"When we learned that there was a claim out on our field, we urgently evacuated women and children from the village," said Alik Aliyev, an ethnic Meskhetian Turk inhabitant of Mayevka. "Toward the evening, around 1,000 young Kyrgyz men, some of them drunk, came down our street and started to smash windows of homes and cars."
Aliyev said local residents were forced to flee under attack from the squatters, but later returned to find their homes had been looted and set on fire, and that their cattle had been stolen.
Hundreds of squatters assembled for a rally Tuesday morning a short distance from Mayevka, demanding the release of jailed rioters and that they be allocated land.
About 500 police officers armed with shields and batons blocked the entrance into the village, leading to an hourlong standoff, after which the squatters dispersed.
Meanwhile, Bakiyev supporters in the southern town of Jalal-Abad have been occupying government offices for several days, and have imposed their candidate as head of the regional police department.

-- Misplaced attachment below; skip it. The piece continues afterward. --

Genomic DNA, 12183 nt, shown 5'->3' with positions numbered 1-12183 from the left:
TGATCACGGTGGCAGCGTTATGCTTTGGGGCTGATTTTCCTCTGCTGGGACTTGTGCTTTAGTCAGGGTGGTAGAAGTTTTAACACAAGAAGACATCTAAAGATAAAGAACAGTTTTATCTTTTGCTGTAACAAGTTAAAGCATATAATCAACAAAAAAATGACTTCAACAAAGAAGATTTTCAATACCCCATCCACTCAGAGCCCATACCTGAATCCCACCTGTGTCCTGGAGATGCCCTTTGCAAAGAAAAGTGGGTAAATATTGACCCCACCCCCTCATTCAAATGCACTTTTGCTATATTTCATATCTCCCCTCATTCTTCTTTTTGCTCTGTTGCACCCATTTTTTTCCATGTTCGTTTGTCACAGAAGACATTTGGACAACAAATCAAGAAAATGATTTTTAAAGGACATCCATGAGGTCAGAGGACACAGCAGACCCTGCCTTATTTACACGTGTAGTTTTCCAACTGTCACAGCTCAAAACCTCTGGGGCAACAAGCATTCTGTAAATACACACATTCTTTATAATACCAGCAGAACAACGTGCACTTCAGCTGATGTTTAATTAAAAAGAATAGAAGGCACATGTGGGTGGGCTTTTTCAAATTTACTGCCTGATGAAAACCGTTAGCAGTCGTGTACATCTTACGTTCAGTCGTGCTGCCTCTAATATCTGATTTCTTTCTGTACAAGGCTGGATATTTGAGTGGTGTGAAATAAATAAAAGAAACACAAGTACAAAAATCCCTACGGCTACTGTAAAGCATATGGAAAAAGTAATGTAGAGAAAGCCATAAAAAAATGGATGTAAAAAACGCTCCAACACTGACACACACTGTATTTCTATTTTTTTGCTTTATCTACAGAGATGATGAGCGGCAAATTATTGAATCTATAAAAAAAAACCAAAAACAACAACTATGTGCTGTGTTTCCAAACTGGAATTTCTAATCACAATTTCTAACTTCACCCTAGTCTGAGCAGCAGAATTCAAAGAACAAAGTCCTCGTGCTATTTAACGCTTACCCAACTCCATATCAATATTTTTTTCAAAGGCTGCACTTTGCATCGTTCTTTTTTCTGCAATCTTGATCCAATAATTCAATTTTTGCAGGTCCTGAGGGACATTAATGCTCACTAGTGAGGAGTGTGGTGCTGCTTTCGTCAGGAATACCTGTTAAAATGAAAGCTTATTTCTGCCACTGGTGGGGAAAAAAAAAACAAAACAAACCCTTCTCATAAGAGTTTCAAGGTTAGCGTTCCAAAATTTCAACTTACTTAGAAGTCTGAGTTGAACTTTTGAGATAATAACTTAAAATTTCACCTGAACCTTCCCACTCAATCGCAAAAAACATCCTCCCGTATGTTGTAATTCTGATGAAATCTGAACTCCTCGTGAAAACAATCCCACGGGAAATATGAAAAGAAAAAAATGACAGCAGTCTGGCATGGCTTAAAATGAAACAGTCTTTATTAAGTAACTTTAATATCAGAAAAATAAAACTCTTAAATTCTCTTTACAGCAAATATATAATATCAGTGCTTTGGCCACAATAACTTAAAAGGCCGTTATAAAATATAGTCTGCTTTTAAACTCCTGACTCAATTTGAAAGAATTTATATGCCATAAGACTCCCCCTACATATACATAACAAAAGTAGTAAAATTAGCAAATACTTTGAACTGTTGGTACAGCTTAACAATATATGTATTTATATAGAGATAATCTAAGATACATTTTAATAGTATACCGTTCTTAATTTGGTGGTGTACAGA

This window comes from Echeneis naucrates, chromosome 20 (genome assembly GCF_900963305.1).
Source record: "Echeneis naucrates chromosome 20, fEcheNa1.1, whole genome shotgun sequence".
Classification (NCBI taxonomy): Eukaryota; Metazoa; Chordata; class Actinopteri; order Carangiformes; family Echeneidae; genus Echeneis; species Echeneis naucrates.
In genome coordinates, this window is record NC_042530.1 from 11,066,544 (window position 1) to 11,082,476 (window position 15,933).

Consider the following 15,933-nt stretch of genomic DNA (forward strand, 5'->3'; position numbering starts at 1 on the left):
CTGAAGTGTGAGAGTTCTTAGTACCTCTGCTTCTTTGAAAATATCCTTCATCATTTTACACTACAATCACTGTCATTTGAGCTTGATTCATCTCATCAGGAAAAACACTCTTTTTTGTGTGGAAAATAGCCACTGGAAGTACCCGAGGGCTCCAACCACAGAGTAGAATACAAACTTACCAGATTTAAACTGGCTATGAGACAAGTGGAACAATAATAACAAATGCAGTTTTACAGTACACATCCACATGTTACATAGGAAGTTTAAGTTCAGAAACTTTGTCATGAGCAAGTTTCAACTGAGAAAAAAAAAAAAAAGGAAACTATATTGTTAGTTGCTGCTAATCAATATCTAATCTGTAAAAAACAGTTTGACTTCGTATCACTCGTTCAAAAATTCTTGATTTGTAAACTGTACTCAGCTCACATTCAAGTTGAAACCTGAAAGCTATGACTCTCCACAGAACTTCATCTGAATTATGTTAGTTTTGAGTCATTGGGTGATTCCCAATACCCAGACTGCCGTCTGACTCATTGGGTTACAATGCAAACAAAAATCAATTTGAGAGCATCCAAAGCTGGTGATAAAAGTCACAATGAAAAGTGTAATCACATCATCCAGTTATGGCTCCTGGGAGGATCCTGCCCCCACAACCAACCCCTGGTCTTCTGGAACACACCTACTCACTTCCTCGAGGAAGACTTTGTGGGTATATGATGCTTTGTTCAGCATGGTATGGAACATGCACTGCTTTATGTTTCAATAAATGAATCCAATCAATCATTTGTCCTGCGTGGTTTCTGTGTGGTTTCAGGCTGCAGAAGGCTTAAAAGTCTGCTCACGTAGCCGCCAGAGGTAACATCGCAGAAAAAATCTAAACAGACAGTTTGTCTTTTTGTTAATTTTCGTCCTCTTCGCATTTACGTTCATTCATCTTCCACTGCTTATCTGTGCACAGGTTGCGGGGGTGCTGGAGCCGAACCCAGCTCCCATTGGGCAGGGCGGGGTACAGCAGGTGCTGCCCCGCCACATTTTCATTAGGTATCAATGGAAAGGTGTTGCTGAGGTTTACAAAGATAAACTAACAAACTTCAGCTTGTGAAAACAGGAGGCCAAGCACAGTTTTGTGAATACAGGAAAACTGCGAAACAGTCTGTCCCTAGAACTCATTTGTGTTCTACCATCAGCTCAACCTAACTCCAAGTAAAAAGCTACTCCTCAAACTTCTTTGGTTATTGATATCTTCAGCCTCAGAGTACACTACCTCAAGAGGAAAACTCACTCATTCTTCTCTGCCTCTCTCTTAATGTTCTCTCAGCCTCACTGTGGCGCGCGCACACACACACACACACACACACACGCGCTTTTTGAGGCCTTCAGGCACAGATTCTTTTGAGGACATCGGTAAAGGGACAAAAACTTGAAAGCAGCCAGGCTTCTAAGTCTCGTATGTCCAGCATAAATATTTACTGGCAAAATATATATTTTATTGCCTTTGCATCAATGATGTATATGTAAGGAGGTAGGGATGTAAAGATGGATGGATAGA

Under pressure from some 20 Bakiyev supporters — mostly elderly women — officers agreed Tuesday to work under their appointee.
Lukashenko's move to give refuge to Bakiyev appeared to be an open challenge to Russia, which he accuses of trying to absorb or crush his country. Many observers suggest that Russia supported or even aided Bakiyev's ouster, angered by his reneging on a promise last year to evict the U.S. base.
"Lukashenko received Bakiyev in order to show the Kremlin 'Look, I'm totally not afraid of you and will do what I want,'" said independent Belarusian analyst Alexander Klaskovsky.
Kyrgyzstan protesters take over local government HQ in southKyrgyzstan
May 13, 2010 Protesters take over local government HQ in south.
Supporters of Kyrgyzstan's ousted leader seized the regional government office in the southern city of Osh on Thursday, in the latest sign of resistance against the country's interim government.
A Reuters witness in Kyrgyzstan's second-biggest city said supporters of Kurmanbek Bakiyev, toppled in last month's violent revolt,